Been there, done that? You’re not alone. But is there anything you can do about it? Yes.

Practice mindfulness.

Even though more than 30 million people in the United States practice mindfulness every day, it’s still a bit of a misunderstood activity.

  • Do you sit cross-legged on a pillow and hum quietly to yourself?
  • When you meditate, do you try and solve all your problems?
  • Is it just for people who have an interest in spirituality?
  • Does it require long periods of silence for hours a day?
  • If you do it once to try it out, will it work?

The answer to all of these questions: No.

“It’s about paying attention in a systematic way,” says mindfulness expert Dr. Jon Kabat-Zinn.1

Mindfulness is a way of paying attention to your thoughts, feelings, sensations, and environment. But instead of trying to problem-solve, mindfulness is simply being aware of what’s happening in the present moment.

Need a mindfulness moment? Do this to find out….

  1. Stop and pay attention to your thoughts for just a minute.
  2. Is your mind racing from one thought to the next? That’s typical. But it doesn’t have to be that way.

Mindfulness can help you learn to focus your thoughts and be more aware of what’s really happening.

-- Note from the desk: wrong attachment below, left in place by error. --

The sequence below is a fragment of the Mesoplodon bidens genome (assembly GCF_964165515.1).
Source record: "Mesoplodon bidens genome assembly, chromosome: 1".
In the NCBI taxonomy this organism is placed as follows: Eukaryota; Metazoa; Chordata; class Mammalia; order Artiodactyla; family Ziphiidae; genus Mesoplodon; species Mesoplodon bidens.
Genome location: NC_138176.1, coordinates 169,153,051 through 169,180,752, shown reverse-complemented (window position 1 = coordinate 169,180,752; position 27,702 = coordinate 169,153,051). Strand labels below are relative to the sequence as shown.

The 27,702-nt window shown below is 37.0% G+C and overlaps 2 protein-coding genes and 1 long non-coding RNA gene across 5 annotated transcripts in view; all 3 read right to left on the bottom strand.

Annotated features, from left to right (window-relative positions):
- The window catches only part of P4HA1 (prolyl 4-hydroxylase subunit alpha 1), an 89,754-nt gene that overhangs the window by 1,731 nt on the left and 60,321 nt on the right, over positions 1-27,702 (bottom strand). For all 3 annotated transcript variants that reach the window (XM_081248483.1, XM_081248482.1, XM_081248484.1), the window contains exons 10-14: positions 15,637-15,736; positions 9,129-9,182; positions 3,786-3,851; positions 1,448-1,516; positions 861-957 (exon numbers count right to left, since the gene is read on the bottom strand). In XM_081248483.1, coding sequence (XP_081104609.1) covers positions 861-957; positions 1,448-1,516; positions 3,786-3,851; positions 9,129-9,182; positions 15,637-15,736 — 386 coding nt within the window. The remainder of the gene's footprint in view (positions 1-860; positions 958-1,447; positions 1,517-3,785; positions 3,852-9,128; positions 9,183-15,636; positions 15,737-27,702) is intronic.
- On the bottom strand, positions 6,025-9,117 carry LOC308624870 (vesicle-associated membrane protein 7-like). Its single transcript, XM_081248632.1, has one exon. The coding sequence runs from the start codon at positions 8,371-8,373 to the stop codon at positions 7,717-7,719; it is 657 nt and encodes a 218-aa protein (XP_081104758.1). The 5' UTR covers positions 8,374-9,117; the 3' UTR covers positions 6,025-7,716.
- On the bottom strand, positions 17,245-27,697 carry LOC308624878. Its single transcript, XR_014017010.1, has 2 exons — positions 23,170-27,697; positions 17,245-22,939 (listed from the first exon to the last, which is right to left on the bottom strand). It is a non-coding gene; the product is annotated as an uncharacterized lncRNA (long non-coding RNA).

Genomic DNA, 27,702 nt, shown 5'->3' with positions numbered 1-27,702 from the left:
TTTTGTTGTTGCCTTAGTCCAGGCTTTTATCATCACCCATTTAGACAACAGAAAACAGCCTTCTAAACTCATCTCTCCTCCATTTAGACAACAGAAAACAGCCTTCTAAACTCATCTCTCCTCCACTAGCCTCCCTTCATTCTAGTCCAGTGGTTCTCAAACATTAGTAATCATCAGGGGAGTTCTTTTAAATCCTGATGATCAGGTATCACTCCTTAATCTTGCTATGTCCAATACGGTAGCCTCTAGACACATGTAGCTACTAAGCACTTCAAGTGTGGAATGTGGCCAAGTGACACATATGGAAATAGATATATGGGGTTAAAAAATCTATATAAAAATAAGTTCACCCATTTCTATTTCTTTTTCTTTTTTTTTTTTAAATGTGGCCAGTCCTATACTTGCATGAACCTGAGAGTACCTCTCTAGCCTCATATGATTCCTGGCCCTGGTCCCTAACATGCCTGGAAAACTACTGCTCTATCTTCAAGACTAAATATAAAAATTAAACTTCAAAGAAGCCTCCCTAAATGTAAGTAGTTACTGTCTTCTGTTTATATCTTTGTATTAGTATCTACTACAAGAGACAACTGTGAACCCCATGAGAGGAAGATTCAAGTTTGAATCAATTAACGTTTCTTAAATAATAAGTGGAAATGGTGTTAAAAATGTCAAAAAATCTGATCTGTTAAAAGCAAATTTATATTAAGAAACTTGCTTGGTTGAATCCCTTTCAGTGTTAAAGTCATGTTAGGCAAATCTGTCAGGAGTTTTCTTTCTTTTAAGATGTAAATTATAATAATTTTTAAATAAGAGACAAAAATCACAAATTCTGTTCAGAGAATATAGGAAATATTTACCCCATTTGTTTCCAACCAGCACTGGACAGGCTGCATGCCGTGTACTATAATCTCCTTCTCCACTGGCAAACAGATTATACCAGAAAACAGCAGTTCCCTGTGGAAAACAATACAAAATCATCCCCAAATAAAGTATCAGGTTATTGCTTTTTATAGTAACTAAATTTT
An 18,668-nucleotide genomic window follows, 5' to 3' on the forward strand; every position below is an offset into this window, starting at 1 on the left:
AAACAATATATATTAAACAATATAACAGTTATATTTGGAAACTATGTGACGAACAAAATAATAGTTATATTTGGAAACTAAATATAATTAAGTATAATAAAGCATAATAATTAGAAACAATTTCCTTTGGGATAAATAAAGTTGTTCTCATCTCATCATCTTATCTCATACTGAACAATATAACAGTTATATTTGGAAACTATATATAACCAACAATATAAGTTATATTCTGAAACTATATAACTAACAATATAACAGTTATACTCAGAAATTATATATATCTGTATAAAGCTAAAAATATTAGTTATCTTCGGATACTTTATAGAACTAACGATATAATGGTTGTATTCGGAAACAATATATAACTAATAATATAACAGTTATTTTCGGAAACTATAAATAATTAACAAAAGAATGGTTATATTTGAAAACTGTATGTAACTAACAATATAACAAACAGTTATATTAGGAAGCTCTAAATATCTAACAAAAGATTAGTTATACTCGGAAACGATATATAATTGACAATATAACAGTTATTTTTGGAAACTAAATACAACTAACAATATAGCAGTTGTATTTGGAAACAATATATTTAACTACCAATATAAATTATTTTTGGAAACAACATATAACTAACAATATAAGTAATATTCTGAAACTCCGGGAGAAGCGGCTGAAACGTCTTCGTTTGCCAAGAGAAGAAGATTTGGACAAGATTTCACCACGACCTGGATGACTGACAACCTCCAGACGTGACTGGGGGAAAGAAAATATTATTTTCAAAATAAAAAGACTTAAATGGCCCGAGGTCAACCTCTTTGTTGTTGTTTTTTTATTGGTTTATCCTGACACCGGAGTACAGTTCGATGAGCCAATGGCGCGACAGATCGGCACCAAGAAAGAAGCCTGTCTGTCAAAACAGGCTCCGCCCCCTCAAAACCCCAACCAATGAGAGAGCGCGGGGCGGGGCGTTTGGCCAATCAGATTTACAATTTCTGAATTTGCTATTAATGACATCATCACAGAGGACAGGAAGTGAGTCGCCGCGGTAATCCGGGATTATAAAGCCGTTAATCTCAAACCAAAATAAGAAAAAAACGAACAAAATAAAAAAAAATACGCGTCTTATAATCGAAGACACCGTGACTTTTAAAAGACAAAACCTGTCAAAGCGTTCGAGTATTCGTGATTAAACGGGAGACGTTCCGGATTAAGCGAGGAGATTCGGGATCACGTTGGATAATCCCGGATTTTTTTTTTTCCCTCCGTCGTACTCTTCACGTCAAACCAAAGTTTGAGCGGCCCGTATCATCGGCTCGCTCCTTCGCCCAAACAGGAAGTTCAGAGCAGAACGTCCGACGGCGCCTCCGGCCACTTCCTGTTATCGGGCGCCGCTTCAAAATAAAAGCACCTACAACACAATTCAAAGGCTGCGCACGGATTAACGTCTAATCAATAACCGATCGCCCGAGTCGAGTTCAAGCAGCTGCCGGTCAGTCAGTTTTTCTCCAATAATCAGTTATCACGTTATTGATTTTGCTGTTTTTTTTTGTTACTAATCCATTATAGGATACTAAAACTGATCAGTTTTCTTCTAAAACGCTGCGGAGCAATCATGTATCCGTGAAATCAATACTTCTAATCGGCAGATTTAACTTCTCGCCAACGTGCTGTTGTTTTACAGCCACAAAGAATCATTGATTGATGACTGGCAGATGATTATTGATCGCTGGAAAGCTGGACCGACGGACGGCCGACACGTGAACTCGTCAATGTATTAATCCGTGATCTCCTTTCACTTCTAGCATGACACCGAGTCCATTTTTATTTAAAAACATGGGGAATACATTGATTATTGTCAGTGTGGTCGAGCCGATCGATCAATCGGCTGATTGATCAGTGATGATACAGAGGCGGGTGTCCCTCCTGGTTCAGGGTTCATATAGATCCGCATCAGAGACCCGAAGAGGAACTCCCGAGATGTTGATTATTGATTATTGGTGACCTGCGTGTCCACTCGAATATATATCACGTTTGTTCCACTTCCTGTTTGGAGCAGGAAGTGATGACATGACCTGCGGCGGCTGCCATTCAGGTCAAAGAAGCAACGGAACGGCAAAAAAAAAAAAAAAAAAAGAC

It takes consistent effort. But anyone can learn to practice mindfulness. It doesn’t cost anything. And you can tap into the benefits of mindfulness in just a few minutes a day.

Discover the health benefits of mindfulness

Is mindfulness just for the woo-woo crowd, or can it really improve your mood and your health? Mindfulness can help lower stress and anxiety. Research also shows a regular mindfulness practice can:2

  • Lower blood pressure
  • Improve mood
  • Help you relax
  • Improve sleep quality
  • Reduce pain
  • Promote creativity
  • Control stress hormones

Plus, in just 10 minutes a day, mindfulness can change the way you think and feel to be happier, healthier, and more productive.

5 simple ways to practice mindfulness:

1. Read. Take a couple minutes to read about something that interests you. A book, article, or blog post, for example

2. Be active. Go outside, weather permitting. Take a brisk walk. Bike around the block. Jump rope. Or stretch your muscles. About 20 to 30 minutes of exercise will make a difference. Exercise helps improve your mood. It burns up stress hormones, and stimulates the mind to help you relax and think better about things.

3. Meditate. Sit in a quiet and comfortable place. Some people use this time to pray. Others simply focus on breathing for a few minutes.

4. Breathe. It might sound too simple, but it really works. Try it. Take 10 deep breaths. Inhale, then exhale…slowly. Deep breathing has a calming effect that can reduce stressful feelings such as anger, anxiety, and fear. Making this a regular habit can also help lower blood pressure and increase your energy level.

5. Write. Keep a journal. It’s a great place to write down your thoughts, feelings and events of the day. But there’s an easy way to make this more meaningful. Keep a list of things you’re grateful for, then review the list periodically.

Want to know how to stress less, be happier, and feel better? Create a daily mindfulness practice.